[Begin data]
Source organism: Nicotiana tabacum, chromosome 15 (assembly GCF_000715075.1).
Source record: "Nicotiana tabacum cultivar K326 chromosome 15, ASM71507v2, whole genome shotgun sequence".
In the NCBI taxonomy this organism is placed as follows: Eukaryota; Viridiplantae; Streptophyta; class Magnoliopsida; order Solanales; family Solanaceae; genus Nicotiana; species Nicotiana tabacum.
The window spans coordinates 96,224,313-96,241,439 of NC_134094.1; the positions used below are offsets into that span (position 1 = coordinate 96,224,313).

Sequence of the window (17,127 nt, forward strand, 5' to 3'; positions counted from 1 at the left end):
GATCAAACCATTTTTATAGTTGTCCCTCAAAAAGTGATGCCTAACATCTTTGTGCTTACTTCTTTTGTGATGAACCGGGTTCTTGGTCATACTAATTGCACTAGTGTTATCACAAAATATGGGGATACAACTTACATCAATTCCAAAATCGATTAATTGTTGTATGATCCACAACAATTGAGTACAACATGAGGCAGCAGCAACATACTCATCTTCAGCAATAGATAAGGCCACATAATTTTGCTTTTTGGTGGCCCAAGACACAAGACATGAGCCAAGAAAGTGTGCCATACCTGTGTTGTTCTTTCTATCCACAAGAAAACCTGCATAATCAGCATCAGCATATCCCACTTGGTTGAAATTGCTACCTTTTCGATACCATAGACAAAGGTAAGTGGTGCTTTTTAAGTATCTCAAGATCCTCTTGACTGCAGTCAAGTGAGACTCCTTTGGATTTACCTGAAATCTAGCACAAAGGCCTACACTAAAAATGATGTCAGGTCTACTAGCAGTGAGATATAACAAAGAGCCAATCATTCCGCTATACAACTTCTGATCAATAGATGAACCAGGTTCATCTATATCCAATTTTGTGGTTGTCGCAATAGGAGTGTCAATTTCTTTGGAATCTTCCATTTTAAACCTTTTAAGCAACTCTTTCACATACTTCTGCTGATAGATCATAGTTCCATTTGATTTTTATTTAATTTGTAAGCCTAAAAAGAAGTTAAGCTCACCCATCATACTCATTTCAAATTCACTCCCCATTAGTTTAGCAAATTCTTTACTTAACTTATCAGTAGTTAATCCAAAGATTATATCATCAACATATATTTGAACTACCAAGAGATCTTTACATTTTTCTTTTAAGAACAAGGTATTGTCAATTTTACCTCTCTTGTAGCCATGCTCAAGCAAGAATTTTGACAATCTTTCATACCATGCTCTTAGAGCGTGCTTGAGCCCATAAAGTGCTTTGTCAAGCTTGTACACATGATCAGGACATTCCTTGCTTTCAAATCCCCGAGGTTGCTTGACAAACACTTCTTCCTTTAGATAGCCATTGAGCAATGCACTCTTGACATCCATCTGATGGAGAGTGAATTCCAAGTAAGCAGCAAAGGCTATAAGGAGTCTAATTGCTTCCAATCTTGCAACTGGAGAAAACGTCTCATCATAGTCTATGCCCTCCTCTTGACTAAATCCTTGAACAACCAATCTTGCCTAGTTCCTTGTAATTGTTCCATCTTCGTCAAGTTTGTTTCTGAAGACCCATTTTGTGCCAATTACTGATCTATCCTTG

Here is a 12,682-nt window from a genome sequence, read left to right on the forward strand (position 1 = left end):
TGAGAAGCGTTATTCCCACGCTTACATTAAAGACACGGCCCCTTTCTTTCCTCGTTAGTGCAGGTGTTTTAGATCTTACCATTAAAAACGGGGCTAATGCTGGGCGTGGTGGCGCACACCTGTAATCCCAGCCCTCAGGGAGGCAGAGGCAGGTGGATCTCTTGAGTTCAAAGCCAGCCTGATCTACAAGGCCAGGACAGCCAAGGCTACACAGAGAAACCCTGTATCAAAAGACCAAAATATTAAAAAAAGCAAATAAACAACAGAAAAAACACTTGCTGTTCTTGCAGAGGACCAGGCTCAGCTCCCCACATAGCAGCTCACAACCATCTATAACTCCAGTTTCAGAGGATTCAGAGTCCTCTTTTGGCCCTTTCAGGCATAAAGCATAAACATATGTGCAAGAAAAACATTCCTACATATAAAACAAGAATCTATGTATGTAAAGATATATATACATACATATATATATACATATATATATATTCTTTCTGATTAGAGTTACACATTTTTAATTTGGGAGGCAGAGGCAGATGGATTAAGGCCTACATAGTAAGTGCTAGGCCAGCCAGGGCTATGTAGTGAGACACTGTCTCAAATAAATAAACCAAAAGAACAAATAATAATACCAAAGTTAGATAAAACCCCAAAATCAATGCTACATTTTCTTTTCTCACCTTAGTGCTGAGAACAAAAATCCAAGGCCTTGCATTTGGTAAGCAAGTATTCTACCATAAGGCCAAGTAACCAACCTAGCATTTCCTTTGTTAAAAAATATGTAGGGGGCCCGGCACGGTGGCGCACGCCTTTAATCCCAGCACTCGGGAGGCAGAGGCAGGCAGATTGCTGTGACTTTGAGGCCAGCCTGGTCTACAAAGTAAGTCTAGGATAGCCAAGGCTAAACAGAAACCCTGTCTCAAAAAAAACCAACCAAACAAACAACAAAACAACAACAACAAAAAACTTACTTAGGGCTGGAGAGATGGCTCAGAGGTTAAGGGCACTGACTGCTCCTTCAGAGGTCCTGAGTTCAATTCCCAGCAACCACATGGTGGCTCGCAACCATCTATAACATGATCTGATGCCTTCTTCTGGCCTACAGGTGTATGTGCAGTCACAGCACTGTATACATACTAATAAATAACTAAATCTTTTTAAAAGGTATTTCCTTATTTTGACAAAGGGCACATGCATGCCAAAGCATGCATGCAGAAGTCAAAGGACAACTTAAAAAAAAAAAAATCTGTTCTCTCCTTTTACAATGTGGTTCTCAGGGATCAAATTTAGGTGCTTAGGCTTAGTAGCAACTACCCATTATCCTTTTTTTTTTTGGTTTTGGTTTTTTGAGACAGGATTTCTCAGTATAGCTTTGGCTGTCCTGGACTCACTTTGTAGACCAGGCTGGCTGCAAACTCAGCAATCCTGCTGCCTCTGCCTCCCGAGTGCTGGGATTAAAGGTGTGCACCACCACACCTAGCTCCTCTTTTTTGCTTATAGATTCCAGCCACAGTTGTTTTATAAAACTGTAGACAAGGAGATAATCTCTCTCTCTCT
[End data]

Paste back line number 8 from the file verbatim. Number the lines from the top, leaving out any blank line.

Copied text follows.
TGAGAAGCGTTATTCCCACGCTTACATTAAAGACACGGCCCCTTTCTTTCCTCGTTAGTGCAGGTGTTTTAGATCTTACCATTAAAAACGGGGCTAATGCTGGGCGTGGTGGCGCACACCTGTAATCCCAGCCCTCAGGGAGGCAGAGGCAGGTGGATCTCTTGAGTTCAAAGCCAGCCTGATCTACAAGGCCAGGACAGCCAAGGCTACACAGAGAAACCCTGTATCAAAAGACCAAAATATTAAAAAAAGCAAATAAACAACAGAAAAAACACTTGCTGTTCTTGCAGAGGACCAGGCTCAGCTCCCCACATAGCAGCTCACAACCATCTATAACTCCAGTTTCAGAGGATTCAGAGTCCTCTTTTGGCCCTTTCAGGCATAAAGCATAAACATATGTGCAAGAAAAACATTCCTACATATAAAACAAGAATCTATGTATGTAAAGATATATATACATACATATATATATACATATATATATATTCTTTCTGATTAGAGTTACACATTTTTAATTTGGGAGGCAGAGGCAGATGGATTAAGGCCTACATAGTAAGTGCTAGGCCAGCCAGGGCTATGTAGTGAGACACTGTCTCAAATAAATAAACCAAAAGAACAAATAATAATACCAAAGTTAGATAAAACCCCAAAATCAATGCTACATTTTCTTTTCTCACCTTAGTGCTGAGAACAAAAATCCAAGGCCTTGCATTTGGTAAGCAAGTATTCTACCATAAGGCCAAGTAACCAACCTAGCATTTCCTTTGTTAAAAAATATGTAGGGGGCCCGGCACGGTGGCGCACGCCTTTAATCCCAGCACTCGGGAGGCAGAGGCAGGCAGATTGCTGTGACTTTGAGGCCAGCCTGGTCTACAAAGTAAGTCTAGGATAGCCAAGGCTAAACAGAAACCCTGTCTCAAAAAAAACCAACCAAACAAACAACAAAACAACAACAACAAAAAACTTACTTAGGGCTGGAGAGATGGCTCAGAGGTTAAGGGCACTGACTGCTCCTTCAGAGGTCCTGAGTTCAATTCCCAGCAACCACATGGTGGCTCGCAACCATCTATAACATGATCTGATGCCTTCTTCTGGCCTACAGGTGTATGTGCAGTCACAGCACTGTATACATACTAATAAATAACTAAATCTTTTTAAAAGGTATTTCCTTATTTTGACAAAGGGCACATGCATGCCAAAGCATGCATGCAGAAGTCAAAGGACAACTTAAAAAAAAAAAAATCTGTTCTCTCCTTTTACAATGTGGTTCTCAGGGATCAAATTTAGGTGCTTAGGCTTAGTAGCAACTACCCATTATCCTTTTTTTTTTTGGTTTTGGTTTTTTGAGACAGGATTTCTCAGTATAGCTTTGGCTGTCCTGGACTCACTTTGTAGACCAGGCTGGCTGCAAACTCAGCAATCCTGCTGCCTCTGCCTCCCGAGTGCTGGGATTAAAGGTGTGCACCACCACACCTAGCTCCTCTTTTTTGCTTATAGATTCCAGCCACAGTTGTTTTATAAAACTGTAGACAAGGAGATAATCTCTCTCTCTCT